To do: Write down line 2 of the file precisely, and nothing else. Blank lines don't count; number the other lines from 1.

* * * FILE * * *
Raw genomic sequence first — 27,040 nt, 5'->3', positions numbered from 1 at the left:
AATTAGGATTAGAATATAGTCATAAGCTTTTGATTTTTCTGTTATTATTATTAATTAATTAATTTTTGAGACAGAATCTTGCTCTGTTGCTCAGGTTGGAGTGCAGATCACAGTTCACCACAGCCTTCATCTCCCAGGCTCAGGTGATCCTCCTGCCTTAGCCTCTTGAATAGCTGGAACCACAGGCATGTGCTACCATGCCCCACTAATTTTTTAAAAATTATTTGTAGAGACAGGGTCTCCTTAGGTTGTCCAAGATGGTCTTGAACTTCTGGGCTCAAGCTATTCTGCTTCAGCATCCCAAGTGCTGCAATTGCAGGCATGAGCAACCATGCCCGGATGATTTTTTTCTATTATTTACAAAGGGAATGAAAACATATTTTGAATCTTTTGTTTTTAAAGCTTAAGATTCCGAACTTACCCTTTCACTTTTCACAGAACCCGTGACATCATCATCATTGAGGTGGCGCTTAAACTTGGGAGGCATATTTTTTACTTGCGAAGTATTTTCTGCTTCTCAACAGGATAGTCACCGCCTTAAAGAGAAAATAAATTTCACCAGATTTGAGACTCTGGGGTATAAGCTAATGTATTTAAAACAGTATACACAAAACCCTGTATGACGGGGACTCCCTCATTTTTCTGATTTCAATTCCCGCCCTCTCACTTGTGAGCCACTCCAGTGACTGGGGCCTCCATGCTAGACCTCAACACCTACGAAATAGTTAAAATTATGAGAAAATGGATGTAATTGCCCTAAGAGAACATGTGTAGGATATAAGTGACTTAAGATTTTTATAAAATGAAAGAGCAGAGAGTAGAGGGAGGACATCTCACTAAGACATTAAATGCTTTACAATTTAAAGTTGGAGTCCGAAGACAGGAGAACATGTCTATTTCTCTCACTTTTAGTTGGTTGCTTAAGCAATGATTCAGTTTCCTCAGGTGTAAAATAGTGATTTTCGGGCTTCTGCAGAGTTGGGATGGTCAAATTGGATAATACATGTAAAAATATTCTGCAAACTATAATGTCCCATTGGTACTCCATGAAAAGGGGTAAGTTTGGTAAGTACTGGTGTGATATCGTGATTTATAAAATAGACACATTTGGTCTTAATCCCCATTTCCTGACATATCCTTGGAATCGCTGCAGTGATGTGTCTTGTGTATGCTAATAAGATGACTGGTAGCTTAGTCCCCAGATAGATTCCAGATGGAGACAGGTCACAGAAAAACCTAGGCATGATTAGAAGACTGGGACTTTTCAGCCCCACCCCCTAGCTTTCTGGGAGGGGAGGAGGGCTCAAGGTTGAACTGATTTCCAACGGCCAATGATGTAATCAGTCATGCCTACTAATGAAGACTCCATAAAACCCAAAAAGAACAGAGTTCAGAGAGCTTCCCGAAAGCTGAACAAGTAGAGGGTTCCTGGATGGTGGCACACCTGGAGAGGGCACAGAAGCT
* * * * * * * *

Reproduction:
AATTAGGATTAGAATATAGTCATAAGCTTTTGATTTTTCTGTTATTATTATTAATTAATTAATTTTTGAGACAGAATCTTGCTCTGTTGCTCAGGTTGGAGTGCAGATCACAGTTCACCACAGCCTTCATCTCCCAGGCTCAGGTGATCCTCCTGCCTTAGCCTCTTGAATAGCTGGAACCACAGGCATGTGCTACCATGCCCCACTAATTTTTTAAAAATTATTTGTAGAGACAGGGTCTCCTTAGGTTGTCCAAGATGGTCTTGAACTTCTGGGCTCAAGCTATTCTGCTTCAGCATCCCAAGTGCTGCAATTGCAGGCATGAGCAACCATGCCCGGATGATTTTTTTCTATTATTTACAAAGGGAATGAAAACATATTTTGAATCTTTTGTTTTTAAAGCTTAAGATTCCGAACTTACCCTTTCACTTTTCACAGAACCCGTGACATCATCATCATTGAGGTGGCGCTTAAACTTGGGAGGCATATTTTTTACTTGCGAAGTATTTTCTGCTTCTCAACAGGATAGTCACCGCCTTAAAGAGAAAATAAATTTCACCAGATTTGAGACTCTGGGGTATAAGCTAATGTATTTAAAACAGTATACACAAAACCCTGTATGACGGGGACTCCCTCATTTTTCTGATTTCAATTCCCGCCCTCTCACTTGTGAGCCACTCCAGTGACTGGGGCCTCCATGCTAGACCTCAACACCTACGAAATAGTTAAAATTATGAGAAAATGGATGTAATTGCCCTAAGAGAACATGTGTAGGATATAAGTGACTTAAGATTTTTATAAAATGAAAGAGCAGAGAGTAGAGGGAGGACATCTCACTAAGACATTAAATGCTTTACAATTTAAAGTTGGAGTCCGAAGACAGGAGAACATGTCTATTTCTCTCACTTTTAGTTGGTTGCTTAAGCAATGATTCAGTTTCCTCAGGTGTAAAATAGTGATTTTCGGGCTTCTGCAGAGTTGGGATGGTCAAATTGGATAATACATGTAAAAATATTCTGCAAACTATAATGTCCCATTGGTACTCCATGAAAAGGGGTAAGTTTGGTAAGTACTGGTGTGATATCGTGATTTATAAAATAGACACATTTGGTCTTAATCCCCATTTCCTGACATATCCTTGGAATCGCTGCAGTGATGTGTCTTGTGTATGCTAATAAGATGACTGGTAGCTTAGTCCCCAGATAGATTCCAGATGGAGACAGGTCACAGAAAAACCTAGGCATGATTAGAAGACTGGGACTTTTCAGCCCCACCCCCTAGCTTTCTGGGAGGGGAGGAGGGCTCAAGGTTGAACTGATTTCCAACGGCCAATGATGTAATCAGTCATGCCTACTAATGAAGACTCCATAAAACCCAAAAAGAACAGAGTTCAGAGAGCTTCCCGAAAGCTGAACAAGTAGAGGGTTCCTGGATGGTGGCACACCTGGAGAGGGCACAGAAGCT